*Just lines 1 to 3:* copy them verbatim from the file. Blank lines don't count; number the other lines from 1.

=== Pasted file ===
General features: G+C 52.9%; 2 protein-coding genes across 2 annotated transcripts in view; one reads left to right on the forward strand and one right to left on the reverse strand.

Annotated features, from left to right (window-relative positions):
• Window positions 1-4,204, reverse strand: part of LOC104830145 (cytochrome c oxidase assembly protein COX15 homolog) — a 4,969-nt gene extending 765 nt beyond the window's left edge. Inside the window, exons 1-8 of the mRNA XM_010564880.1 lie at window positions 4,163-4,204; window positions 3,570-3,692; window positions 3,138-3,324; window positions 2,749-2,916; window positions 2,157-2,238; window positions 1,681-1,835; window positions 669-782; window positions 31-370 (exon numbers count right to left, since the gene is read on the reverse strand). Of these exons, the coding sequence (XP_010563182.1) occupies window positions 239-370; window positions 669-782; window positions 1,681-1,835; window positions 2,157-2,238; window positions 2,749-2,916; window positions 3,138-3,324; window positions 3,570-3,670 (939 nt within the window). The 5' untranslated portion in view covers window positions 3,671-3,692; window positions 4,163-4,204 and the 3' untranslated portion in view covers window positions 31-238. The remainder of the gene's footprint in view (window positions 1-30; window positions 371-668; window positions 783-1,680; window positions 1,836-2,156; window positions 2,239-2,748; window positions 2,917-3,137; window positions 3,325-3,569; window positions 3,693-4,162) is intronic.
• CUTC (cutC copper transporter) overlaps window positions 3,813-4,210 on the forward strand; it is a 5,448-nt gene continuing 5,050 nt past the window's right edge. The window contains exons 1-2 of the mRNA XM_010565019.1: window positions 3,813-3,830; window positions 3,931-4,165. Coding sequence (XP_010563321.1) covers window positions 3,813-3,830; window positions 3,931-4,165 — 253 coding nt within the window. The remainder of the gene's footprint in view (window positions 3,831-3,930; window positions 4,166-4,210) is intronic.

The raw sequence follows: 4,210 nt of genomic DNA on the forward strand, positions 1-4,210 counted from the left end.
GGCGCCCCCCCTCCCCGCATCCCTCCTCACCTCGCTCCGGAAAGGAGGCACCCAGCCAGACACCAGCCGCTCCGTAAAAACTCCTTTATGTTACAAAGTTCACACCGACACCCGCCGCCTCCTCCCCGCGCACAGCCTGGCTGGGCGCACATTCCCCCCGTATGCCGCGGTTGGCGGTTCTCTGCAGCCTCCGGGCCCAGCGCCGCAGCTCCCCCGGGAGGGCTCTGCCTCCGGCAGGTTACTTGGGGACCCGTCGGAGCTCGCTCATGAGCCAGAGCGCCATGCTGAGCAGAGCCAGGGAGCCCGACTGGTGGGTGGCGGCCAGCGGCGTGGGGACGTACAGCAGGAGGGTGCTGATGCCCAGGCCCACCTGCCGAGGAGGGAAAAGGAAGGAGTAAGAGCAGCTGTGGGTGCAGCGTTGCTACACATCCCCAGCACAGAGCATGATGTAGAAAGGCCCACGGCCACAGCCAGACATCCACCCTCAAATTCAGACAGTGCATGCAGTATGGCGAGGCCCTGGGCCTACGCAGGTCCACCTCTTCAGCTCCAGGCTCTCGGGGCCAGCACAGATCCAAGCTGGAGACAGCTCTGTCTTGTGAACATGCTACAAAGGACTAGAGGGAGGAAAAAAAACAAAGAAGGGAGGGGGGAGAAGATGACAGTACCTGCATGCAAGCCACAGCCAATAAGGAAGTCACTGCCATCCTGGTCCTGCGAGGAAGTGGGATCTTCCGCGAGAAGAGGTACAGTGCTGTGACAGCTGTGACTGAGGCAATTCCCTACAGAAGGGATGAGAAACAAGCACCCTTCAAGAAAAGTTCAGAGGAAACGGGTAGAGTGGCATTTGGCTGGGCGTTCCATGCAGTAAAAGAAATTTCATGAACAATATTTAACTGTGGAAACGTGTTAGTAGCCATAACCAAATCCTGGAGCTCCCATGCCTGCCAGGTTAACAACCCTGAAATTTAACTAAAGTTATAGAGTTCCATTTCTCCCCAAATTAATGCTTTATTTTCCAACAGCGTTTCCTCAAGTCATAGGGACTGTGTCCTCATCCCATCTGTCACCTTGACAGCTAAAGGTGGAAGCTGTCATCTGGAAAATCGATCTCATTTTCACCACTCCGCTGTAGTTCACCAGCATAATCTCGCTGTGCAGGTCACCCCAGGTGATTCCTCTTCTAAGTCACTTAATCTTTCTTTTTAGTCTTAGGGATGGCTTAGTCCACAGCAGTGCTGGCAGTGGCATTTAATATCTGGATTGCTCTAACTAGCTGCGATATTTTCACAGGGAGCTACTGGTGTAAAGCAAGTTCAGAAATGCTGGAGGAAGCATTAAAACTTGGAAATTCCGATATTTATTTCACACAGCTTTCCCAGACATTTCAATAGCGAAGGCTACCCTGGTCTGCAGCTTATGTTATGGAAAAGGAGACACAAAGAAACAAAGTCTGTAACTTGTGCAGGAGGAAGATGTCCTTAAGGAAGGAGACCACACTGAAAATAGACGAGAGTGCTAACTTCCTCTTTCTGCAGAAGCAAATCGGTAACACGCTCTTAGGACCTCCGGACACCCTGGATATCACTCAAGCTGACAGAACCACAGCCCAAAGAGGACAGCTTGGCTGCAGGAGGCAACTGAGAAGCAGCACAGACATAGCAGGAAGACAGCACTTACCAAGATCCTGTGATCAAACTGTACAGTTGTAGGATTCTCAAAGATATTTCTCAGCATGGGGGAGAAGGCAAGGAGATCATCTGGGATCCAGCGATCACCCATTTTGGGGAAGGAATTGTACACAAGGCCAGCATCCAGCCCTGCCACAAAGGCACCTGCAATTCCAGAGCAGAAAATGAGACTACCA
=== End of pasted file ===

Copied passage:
General features: G+C 52.9%; 2 protein-coding genes across 2 annotated transcripts in view; one reads left to right on the forward strand and one right to left on the reverse strand.

Annotated features, from left to right (window-relative positions):
• Window positions 1-4,204, reverse strand: part of LOC104830145 (cytochrome c oxidase assembly protein COX15 homolog) — a 4,969-nt gene extending 765 nt beyond the window's left edge. Inside the window, exons 1-8 of the mRNA XM_010564880.1 lie at window positions 4,163-4,204; window positions 3,570-3,692; window positions 3,138-3,324; window positions 2,749-2,916; window positions 2,157-2,238; window positions 1,681-1,835; window positions 669-782; window positions 31-370 (exon numbers count right to left, since the gene is read on the reverse strand). Of these exons, the coding sequence (XP_010563182.1) occupies window positions 239-370; window positions 669-782; window positions 1,681-1,835; window positions 2,157-2,238; window positions 2,749-2,916; window positions 3,138-3,324; window positions 3,570-3,670 (939 nt within the window). The 5' untranslated portion in view covers window positions 3,671-3,692; window positions 4,163-4,204 and the 3' untranslated portion in view covers window positions 31-238. The remainder of the gene's footprint in view (window positions 1-30; window positions 371-668; window positions 783-1,680; window positions 1,836-2,156; window positions 2,239-2,748; window positions 2,917-3,137; window positions 3,325-3,569; window positions 3,693-4,162) is intronic.